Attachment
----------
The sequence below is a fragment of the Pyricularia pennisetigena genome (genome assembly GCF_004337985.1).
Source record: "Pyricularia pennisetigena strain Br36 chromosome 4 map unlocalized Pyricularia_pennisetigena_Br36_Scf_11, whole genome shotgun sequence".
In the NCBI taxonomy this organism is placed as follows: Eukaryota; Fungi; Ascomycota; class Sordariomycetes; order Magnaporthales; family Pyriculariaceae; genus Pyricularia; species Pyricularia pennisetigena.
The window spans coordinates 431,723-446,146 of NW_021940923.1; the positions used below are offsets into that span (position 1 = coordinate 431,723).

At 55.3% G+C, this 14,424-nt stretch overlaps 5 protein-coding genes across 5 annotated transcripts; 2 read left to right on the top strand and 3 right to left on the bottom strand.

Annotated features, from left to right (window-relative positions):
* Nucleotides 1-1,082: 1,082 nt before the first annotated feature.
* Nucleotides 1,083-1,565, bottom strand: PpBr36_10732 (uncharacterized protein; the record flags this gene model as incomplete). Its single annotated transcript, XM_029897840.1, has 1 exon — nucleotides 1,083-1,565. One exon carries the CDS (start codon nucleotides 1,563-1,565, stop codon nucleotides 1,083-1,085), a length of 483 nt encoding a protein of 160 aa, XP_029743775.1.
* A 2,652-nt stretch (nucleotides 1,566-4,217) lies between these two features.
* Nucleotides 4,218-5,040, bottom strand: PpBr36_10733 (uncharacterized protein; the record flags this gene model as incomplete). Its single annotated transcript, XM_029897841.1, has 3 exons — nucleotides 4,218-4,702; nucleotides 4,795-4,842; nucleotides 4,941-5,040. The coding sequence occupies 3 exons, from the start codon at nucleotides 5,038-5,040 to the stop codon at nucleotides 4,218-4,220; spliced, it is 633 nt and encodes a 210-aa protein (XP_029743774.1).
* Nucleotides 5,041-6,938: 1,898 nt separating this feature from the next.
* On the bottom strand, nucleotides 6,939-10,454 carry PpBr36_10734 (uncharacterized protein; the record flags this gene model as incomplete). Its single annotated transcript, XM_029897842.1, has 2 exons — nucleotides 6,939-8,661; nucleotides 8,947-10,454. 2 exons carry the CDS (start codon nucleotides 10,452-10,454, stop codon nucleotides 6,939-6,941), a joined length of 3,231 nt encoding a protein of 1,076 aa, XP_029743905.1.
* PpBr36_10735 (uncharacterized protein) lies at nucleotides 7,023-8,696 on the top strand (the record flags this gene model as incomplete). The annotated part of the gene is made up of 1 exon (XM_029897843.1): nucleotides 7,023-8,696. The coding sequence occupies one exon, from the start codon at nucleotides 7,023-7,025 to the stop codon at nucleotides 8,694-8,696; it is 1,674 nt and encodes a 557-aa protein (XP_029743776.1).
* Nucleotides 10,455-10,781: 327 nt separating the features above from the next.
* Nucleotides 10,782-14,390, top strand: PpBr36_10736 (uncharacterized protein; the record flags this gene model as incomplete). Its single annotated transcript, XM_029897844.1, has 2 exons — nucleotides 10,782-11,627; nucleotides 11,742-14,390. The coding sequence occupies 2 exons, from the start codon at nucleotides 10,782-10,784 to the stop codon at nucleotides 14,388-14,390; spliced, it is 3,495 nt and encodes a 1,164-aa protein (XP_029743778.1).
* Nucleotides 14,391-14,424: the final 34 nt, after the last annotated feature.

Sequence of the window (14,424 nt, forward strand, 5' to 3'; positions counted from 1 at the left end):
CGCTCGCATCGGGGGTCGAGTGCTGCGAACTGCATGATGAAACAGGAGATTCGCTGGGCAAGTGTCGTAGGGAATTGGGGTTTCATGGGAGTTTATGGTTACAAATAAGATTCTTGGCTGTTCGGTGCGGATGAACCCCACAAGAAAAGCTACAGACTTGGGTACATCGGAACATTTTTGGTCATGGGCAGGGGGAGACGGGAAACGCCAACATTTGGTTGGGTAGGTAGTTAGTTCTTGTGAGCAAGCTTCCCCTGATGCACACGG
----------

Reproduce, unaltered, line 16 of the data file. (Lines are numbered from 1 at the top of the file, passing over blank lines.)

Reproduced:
* Nucleotides 14,391-14,424: the final 34 nt, after the last annotated feature.